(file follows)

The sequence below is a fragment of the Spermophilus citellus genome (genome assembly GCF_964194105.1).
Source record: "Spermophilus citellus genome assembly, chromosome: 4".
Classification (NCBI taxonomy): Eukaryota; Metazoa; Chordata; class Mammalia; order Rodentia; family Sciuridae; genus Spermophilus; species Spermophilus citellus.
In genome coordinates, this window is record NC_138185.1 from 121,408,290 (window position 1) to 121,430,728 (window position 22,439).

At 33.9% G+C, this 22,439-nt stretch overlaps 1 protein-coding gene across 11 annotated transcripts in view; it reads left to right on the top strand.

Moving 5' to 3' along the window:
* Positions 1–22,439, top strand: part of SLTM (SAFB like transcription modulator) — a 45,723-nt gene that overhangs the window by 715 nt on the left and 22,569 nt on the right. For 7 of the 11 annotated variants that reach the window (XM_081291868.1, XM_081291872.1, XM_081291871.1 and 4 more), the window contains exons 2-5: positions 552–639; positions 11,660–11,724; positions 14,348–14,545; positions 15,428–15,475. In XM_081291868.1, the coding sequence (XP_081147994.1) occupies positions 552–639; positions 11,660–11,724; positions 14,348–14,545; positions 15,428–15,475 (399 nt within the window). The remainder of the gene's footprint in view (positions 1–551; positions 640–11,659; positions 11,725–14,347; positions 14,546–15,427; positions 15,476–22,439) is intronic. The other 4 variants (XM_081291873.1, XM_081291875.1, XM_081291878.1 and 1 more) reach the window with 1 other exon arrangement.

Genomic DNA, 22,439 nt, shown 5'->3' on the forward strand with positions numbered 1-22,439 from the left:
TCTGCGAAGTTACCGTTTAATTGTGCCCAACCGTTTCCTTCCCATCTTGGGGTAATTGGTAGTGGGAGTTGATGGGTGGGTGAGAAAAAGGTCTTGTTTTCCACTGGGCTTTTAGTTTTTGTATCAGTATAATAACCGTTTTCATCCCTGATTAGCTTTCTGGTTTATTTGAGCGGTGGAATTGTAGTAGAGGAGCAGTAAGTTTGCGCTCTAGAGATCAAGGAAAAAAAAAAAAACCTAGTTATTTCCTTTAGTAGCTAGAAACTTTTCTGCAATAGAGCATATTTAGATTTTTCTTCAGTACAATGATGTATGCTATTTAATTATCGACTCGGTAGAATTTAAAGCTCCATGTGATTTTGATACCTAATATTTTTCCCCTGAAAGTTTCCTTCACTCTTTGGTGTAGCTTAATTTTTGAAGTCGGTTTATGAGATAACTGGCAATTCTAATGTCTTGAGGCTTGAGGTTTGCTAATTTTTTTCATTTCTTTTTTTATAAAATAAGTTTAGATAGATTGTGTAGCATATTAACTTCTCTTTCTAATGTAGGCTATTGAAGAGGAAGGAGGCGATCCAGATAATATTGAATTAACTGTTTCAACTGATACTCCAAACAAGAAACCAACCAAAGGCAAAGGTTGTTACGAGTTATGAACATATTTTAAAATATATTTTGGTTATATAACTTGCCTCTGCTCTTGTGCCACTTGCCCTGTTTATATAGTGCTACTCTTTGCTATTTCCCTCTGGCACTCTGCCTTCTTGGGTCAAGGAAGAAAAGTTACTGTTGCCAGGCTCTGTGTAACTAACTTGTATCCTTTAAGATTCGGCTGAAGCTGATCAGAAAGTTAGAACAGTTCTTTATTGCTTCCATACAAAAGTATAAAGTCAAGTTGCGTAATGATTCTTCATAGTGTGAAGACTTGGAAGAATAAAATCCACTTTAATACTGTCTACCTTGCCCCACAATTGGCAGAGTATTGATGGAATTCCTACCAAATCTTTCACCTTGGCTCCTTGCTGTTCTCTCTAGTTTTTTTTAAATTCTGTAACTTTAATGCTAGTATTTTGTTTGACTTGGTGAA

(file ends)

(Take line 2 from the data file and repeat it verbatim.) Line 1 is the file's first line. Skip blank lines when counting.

Source record: "Spermophilus citellus genome assembly, chromosome: 4".